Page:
Plan sponsors are increasingly adopting plan design tools to manage their drug plan costs, according to Telus Health’s annual drug trends report.
It found private plan drug costs have grown 0.3 per cent per year on average for the past 10 years, made up of an average 2.1 per cent annual decrease in the cost of traditional drugs and an average 10.8 per cent yearly increase in the cost of specialty drugs.
“Given the rich pipeline of specialty drugs that far outweighs the traditional drugs we’re seeing, we can expect to see that trend line starting to creep up,” says Laura Mensch, vice-president of health benefits management at Telus Health.
While costs are increasing overall, the eligible monthly drug costs in private plans actually declined 2.6 per cent in 2018, due to the outsized impact of Ontario’s short-lived OHIP+ program, which covered medications previously covered by private plans for children and adults 24 and younger.
Even after removing plan members under the age of 25 from the data, the report found the growth rate of private plans’ eligible monthly drug costs stayed flat at zero per cent. The cost reduction for nearly 70 common generic drugs, negotiated by the pan-Canadian Pharmaceutical Alliance in April 2018, played a role in keeping costs stable, noted the report.
With OHIP+ amended to cover only those under age 25 who don’t have access to a private plan, employers will likely see their costs rise again, the report said. As well, specialty drugs account for an increasing percentage of eligible costs, at 29 per cent in 2018 up from 27 per cent in 2017 and just 12 per cent in 2009. Only 1.1 per cent of claimants currently use specialty drugs.
Amid these cost pressures, plan sponsors are increasingly interested in implementing drug plan controls. Among the options, 61 per cent of insured Canadians are in drug plans with mandatory generic substitution, up from 55 per cent in 2017 and 44 per cent in 2014.
An additional 23 per cent of insured Canadians are in plans with a regular generic substitution policy in 2018. A regular policy allows for claimants or doctors to refuse the substitution, allowing the plan to still cover the cost of the brand-name drug. Combining the two policies, 84 per cent of those in drug plans are in one that encourages generic substitution, up from 75 per cent in 2014.
“The utilization of generic drugs shows it has a great impact on managing the [cost] trend line,” says Mensch. “The carriers have done a stellar job putting in mandatory generic substitutions. We’re seeing year-over-year generic substitutions going up.”
The report did note a gap between plan sponsors and plan members, with more (94 per cent) plan sponsors saying they have mandatory or regular substitution, compared with 84 per cent of plan members. “This indicates that a handful of employers with very large workforces have not adopted generic substitution or have opted out,” the report said, noting that union bargaining could be a factor in those cases.
Further, 66 per cent of plan members and 76 per cent of plan sponsors said they had co-insurance policies in 2018. For plan members, this number was down slightly from 69 per cent in 2017. Nearly two-thirds (63 per cent) of plan members with co-insurance said they pay 20 per cent of the drug’s cost, followed by 21 per cent who pay 10 per cent. Eleven per cent of members said they pay 25 per cent or more.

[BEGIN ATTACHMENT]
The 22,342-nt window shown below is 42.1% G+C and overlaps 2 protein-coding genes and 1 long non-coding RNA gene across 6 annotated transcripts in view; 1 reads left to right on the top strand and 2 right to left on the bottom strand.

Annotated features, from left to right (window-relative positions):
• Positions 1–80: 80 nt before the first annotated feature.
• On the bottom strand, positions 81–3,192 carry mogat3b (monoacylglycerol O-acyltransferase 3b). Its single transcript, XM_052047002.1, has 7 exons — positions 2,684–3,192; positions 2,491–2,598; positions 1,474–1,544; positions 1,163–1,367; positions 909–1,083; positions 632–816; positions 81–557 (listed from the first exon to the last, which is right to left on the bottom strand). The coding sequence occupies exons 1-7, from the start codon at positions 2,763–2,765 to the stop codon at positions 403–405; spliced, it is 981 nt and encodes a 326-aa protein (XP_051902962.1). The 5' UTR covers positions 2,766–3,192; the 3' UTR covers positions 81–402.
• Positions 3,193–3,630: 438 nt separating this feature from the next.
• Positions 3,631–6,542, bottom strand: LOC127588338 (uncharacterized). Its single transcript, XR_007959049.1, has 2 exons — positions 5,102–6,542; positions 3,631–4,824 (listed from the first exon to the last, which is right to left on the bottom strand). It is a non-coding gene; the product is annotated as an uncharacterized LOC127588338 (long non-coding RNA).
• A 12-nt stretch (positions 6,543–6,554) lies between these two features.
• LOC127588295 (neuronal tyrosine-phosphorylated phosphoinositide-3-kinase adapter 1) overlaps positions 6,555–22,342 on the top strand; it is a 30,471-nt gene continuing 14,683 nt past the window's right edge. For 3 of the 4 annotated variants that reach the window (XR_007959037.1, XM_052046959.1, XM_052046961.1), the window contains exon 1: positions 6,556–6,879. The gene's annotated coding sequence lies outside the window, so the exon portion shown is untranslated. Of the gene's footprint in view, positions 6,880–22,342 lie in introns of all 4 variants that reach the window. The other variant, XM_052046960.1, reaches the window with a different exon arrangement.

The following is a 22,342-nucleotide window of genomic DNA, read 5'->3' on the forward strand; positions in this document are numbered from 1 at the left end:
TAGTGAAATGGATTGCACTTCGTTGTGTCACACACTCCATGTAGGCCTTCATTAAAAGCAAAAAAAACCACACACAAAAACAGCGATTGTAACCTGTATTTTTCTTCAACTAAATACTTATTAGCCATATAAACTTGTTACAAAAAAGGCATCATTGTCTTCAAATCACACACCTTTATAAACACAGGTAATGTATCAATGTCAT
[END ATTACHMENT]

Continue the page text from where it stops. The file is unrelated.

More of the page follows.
Mensch says co-insurance policies can be a particularly effective tool in helping plan members understand what their employer provides for them. “Without a co-payment in place, there’s really no lever to educate or communicate to plan members the value of the prescription drugs being funded by the employer.”
In the report, Telus recommended that plan sponsors considering co-insurance implement an out-of-pocket maximum “to help ensure that plan members’ total contributions remain reasonable over time.”
Another way to effectively curb drug costs is managed formularies, says Mensch. Those often involve two or three tiers of drugs, with the first tier reimbursed at a higher percentage and each subsequent tier reimbursed at a lesser amount.
However, the option has seen slower growth than other plan design tools. Looking only at Ontario data, the report found the number of members in plans with managed formularies increased to 27 per cent in 2018, from 24 per cent in 2013. An additional six per cent of plan members said they have a plan with a provincial-mimic formulary, up from four per cent in 2013.
Mensch believes private plans will increasingly embrace managed formularies in the coming years. “I think you’ll see [them] be adopted in order to make room to cover the high cost of what we call specialty drugs. If plan sponsors, as the new high-cost and specialty [drugs] come in at a faster rate, haven’t looked at a lever like a managed formulary, now would be the time to start looking.”
The report also found 36 per cent of plan members are in plans that cap the reimbursement for pharmacists’ dispensing fees, the same as 2014. It also noted fewer plan sponsors (12 per cent) were likely to have this option.
Among plan members, 15 per cent are in drug plans with annual maximums, compared to 12 per cent in 2014. The most common maximum range was from $2,500 to $5,000 per year (32 per cent), followed by a maximum of up to $2,500 (22 per cent).